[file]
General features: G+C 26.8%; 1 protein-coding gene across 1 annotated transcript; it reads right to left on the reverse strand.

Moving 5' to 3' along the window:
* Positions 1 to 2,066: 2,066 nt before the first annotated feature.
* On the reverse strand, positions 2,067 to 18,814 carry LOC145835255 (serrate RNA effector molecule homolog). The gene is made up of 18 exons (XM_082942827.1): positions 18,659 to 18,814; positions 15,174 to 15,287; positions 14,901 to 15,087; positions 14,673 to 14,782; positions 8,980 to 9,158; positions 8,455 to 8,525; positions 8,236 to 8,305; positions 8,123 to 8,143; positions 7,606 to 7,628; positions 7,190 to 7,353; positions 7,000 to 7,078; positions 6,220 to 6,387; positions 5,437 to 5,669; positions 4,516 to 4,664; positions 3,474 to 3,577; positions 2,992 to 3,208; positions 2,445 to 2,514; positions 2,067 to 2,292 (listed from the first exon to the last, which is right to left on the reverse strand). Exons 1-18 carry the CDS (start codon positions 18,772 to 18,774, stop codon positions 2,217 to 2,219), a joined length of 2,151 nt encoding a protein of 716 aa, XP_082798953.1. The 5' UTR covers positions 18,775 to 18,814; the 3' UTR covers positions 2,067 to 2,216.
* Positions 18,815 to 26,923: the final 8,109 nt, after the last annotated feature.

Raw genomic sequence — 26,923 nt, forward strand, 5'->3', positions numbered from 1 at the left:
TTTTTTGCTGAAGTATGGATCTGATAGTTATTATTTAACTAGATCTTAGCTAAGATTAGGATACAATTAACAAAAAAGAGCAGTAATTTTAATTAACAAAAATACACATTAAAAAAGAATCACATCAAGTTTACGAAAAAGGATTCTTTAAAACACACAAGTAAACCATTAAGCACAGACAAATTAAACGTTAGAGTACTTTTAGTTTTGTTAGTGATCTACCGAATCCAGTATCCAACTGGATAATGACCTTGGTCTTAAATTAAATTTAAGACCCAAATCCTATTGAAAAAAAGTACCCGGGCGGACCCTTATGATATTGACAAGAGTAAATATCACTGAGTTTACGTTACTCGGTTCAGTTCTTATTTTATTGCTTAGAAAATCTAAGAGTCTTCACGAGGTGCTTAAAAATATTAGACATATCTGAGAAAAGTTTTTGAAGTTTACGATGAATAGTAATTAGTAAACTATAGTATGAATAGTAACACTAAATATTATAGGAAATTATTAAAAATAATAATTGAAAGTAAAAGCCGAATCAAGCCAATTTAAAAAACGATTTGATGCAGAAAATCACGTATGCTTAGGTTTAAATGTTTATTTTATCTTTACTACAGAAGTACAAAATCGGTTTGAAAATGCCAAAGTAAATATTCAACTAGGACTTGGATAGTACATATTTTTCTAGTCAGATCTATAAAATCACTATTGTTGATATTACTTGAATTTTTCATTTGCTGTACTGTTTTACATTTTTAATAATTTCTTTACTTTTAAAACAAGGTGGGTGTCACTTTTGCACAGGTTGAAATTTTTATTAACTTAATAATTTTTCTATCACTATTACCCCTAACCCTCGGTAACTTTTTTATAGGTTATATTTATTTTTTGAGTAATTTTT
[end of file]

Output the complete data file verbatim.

General features: G+C 26.8%; 1 protein-coding gene across 1 annotated transcript; it reads right to left on the reverse strand.

Moving 5' to 3' along the window:
* Positions 1 to 2,066: 2,066 nt before the first annotated feature.
* On the reverse strand, positions 2,067 to 18,814 carry LOC145835255 (serrate RNA effector molecule homolog). The gene is made up of 18 exons (XM_082942827.1): positions 18,659 to 18,814; positions 15,174 to 15,287; positions 14,901 to 15,087; positions 14,673 to 14,782; positions 8,980 to 9,158; positions 8,455 to 8,525; positions 8,236 to 8,305; positions 8,123 to 8,143; positions 7,606 to 7,628; positions 7,190 to 7,353; positions 7,000 to 7,078; positions 6,220 to 6,387; positions 5,437 to 5,669; positions 4,516 to 4,664; positions 3,474 to 3,577; positions 2,992 to 3,208; positions 2,445 to 2,514; positions 2,067 to 2,292 (listed from the first exon to the last, which is right to left on the reverse strand). Exons 1-18 carry the CDS (start codon positions 18,772 to 18,774, stop codon positions 2,217 to 2,219), a joined length of 2,151 nt encoding a protein of 716 aa, XP_082798953.1. The 5' UTR covers positions 18,775 to 18,814; the 3' UTR covers positions 2,067 to 2,216.
* Positions 18,815 to 26,923: the final 8,109 nt, after the last annotated feature.

Raw genomic sequence — 26,923 nt, forward strand, 5'->3', positions numbered from 1 at the left:
TTTTTTGCTGAAGTATGGATCTGATAGTTATTATTTAACTAGATCTTAGCTAAGATTAGGATACAATTAACAAAAAAGAGCAGTAATTTTAATTAACAAAAATACACATTAAAAAAGAATCACATCAAGTTTACGAAAAAGGATTCTTTAAAACACACAAGTAAACCATTAAGCACAGACAAATTAAACGTTAGAGTACTTTTAGTTTTGTTAGTGATCTACCGAATCCAGTATCCAACTGGATAATGACCTTGGTCTTAAATTAAATTTAAGACCCAAATCCTATTGAAAAAAAGTACCCGGGCGGACCCTTATGATATTGACAAGAGTAAATATCACTGAGTTTACGTTACTCGGTTCAGTTCTTATTTTATTGCTTAGAAAATCTAAGAGTCTTCACGAGGTGCTTAAAAATATTAGACATATCTGAGAAAAGTTTTTGAAGTTTACGATGAATAGTAATTAGTAAACTATAGTATGAATAGTAACACTAAATATTATAGGAAATTATTAAAAATAATAATTGAAAGTAAAAGCCGAATCAAGCCAATTTAAAAAACGATTTGATGCAGAAAATCACGTATGCTTAGGTTTAAATGTTTATTTTATCTTTACTACAGAAGTACAAAATCGGTTTGAAAATGCCAAAGTAAATATTCAACTAGGACTTGGATAGTACATATTTTTCTAGTCAGATCTATAAAATCACTATTGTTGATATTACTTGAATTTTTCATTTGCTGTACTGTTTTACATTTTTAATAATTTCTTTACTTTTAAAACAAGGTGGGTGTCACTTTTGCACAGGTTGAAATTTTTATTAACTTAATAATTTTTCTATCACTATTACCCCTAACCCTCGGTAACTTTTTTATAGGTTATATTTATTTTTTGAGTAATTTTT